Wednesday, 19 October 2011

Fish fragrant aubergine and a Chinese feast

As I'm sure I've said before I really know very little about Chinese food. Of course I can stir fry stuff or chomp on sesame toast, and I have experienced the Indo-Chinese cooking that's produced dishes such as gobi manchurian. However it's only recently that I've had my horizons broadened about the regional variation present in Chinese cooking (thanks internet!) and learnt about some new ingredients too.
I think I first read about fish fragrant aubergine on Lizzie HollowLeg's blog. This is a Sichuan dish, that doesn't actually contain any fish, but is aubergine cooked in style that fish is often prepared in (apparently). It can sometimes also contain minced pork, but as non-meat eater Lizzie's use of tofu seemed like an excellent alternative protein. As I wasn't sure I'd be able to get all the ingredients she used, I also found a slightly simpler recipe from the writer and Sichuan food expert Fuschia Dunlop. So here's my recipe, which takes elements from both and omits the things I couldn't find in the shop.

Recipe (enough for four as a side dish with other things):
1 large aubergine
Enough sunflower oil to fry the aubergine
Around 10 ready-fried tofu pieces
4 cloves of garlic (turned into a paste with the ginger)
Thumb-sized piece of ginger (in a paste)
2 tblsp chilli bean paste (Fuschia also gives excellent advice on which chilli bean paste to go for, and I chose the Chuan Lao Hui brand)
1 tsp light soy sauce
1 tsp dark soy sauce
2 tblsp Chinese black vinegar
1 tsp granulated sugar
A few tablespoons of water
1 tsp cornflour (if needed)
2 spring onions, sliced
1 tsp sesame oil

Firstly cut the aubergine into fishfinger-sized pieces, and cook them however you prefer. I shallow fried them in a frying pan in a couple of batches, but you could deep fry, or even brush with oil and bake them. They do need to be cooked through though. Once the aubergines are done, put a couple of tablespoons of oil in a wok and stir-fry the chilli bean paste for a couple of minutes on quite a high heat before adding the ginger and garlic paste. If anything looks like it's sticking add a little water, and keep it moving. Then add in the tofu, aubergine, soy sauces, sugar and vinegar, stir well, and reduce the heat. Let it all simmer for a few minutes, and add the cornflower if there's lots of liquid (I didn't need to bother with this step). Cook out the cornflower, if you're using it, for a further few minutes and then stir in the spring onions and sesame oil, and take the wok off the heat.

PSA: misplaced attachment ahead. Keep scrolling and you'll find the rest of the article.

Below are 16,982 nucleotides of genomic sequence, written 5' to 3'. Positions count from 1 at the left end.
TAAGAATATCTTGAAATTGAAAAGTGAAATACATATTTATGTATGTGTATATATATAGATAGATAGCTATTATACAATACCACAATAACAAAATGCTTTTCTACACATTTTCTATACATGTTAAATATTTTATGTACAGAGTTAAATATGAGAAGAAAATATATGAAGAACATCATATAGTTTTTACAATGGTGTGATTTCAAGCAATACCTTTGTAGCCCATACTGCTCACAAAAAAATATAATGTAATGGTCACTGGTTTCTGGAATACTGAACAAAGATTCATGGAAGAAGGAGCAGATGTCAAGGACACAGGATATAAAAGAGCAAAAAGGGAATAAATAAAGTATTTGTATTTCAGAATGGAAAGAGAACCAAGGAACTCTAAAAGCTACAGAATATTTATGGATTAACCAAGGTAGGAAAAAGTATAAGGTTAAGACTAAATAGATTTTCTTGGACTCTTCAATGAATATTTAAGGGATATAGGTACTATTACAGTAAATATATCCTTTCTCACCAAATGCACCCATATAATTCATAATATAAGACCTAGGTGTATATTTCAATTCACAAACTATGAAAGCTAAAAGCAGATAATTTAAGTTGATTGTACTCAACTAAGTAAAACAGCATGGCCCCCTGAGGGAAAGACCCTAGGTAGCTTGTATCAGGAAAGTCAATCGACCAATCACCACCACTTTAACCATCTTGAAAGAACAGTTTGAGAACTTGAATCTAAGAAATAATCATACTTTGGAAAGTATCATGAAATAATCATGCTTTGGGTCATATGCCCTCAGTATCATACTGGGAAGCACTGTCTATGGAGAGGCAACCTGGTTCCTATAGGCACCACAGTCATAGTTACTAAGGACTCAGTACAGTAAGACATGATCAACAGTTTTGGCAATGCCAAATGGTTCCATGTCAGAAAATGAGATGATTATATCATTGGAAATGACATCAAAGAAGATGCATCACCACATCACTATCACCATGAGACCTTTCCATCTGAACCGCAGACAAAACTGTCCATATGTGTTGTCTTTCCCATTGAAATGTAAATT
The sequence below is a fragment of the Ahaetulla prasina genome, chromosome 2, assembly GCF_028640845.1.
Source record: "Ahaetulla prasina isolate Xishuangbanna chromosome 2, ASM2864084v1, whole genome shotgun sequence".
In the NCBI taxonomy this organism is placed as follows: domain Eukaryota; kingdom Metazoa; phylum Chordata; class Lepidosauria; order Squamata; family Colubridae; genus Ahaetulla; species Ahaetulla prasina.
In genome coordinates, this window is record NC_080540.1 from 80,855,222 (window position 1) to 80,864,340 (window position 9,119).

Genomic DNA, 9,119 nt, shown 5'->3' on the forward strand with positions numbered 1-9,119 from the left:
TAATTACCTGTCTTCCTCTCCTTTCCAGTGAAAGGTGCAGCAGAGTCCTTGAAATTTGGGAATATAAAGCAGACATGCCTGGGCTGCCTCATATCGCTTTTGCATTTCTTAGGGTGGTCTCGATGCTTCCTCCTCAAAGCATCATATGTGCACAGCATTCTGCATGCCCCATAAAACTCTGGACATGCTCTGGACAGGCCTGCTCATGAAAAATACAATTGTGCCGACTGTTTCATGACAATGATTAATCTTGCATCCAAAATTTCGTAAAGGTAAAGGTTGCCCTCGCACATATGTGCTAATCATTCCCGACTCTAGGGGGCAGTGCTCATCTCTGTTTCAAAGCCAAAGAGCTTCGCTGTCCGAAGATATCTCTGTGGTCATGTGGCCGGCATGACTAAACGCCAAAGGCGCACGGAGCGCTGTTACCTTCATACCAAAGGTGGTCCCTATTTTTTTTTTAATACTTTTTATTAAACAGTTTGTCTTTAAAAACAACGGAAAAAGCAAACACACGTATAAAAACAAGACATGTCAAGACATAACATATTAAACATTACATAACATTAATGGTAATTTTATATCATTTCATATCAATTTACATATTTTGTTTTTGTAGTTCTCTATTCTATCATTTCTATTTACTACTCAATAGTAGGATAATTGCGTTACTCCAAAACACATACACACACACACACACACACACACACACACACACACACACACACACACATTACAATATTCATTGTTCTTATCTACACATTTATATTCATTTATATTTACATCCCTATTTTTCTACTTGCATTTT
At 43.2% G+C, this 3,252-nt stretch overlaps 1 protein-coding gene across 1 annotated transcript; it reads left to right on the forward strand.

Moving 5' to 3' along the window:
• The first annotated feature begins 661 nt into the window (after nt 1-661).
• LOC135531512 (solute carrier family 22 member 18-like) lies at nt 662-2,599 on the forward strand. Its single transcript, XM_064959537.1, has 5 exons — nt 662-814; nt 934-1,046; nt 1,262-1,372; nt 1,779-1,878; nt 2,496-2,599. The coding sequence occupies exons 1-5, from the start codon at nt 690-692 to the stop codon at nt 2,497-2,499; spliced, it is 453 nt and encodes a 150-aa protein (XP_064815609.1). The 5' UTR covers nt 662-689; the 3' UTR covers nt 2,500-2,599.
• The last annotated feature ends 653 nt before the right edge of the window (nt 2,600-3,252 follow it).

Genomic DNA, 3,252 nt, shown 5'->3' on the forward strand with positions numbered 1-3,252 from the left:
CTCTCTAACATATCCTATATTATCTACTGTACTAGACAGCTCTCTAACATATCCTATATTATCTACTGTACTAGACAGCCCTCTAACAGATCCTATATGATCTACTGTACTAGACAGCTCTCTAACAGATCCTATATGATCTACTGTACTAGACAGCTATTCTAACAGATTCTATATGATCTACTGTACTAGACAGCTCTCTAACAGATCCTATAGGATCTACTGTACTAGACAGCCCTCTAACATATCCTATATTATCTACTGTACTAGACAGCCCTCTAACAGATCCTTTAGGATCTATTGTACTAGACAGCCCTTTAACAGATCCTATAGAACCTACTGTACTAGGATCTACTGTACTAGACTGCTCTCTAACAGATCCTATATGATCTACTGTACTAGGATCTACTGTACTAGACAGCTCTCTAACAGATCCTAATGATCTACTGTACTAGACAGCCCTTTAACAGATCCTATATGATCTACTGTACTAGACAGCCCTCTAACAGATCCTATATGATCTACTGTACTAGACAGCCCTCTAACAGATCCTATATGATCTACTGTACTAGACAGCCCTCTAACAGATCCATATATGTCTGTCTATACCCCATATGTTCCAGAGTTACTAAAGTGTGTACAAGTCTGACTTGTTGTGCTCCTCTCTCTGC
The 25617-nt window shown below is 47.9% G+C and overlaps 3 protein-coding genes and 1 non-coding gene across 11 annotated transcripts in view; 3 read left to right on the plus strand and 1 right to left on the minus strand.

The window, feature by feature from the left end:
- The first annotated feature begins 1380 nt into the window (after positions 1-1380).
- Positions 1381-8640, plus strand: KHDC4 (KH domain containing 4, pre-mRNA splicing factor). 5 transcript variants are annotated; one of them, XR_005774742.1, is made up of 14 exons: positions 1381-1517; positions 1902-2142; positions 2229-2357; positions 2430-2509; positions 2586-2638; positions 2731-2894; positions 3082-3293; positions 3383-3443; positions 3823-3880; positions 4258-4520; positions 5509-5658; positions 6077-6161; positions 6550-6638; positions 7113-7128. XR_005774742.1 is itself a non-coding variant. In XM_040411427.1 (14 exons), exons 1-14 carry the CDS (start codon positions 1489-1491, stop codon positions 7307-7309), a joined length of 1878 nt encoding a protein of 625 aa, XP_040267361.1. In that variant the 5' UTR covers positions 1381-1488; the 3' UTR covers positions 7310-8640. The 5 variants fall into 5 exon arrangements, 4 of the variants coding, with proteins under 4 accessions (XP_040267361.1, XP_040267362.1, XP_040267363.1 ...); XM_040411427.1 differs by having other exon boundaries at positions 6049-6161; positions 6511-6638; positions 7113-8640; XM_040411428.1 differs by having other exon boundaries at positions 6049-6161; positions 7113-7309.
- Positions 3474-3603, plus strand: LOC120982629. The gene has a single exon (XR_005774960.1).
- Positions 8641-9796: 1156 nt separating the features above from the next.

And tah-dah, my first bit of Sichuan cooking was done!

I decided to cook the fish fragrant aubergine as part of a Chinese dinner with salt and pepper squid, Sichuan-style prawns (blog posts to follow), and some steamed green vegetables with sesame oil. But the aubergines would have been perfectly fine on their own with some rice. I really loved their spicy, succulent-ness with hints of sourness and sweetness.

It was also great to be able to cook with some unfamiliar ingredients like the chilli bean paste and black vinegar. I still don't know too much about it, but on the basis of this dish I think I might quite like Sichuan food.

Monday, 10 October 2011

Chocolate and ginger pots

I'd only vaguely heard of the chef turned food writer, Simon Hopkinson, prior to his recent BBC television show. I now think I might add him to my list of people it would be fun to be friends with, along with Nigel Slater.
His recipe for chocolate pots with ginger appeared on his show, and immediately looked appealing. I followed the recipe from the BBC website almost exactly, apart from using 85% cocoa solids chocolate and a couple of teaspoons of vanilla extra (rather than infusing the cream).
The resulting puddings were fantastic; super-dense but with the ginger providing a nice contrast which stopped them becoming cloying. The only thing I'd change when making them again, would be to mix the chopped stem ginger throughout the pots rather than have a layer at the bottom as Mr Hopkinson recommends.

This is such simple recipe, with a classic flavour combination, but I'm really glad Simon Hopkinson popped up on my telly to inform me about it.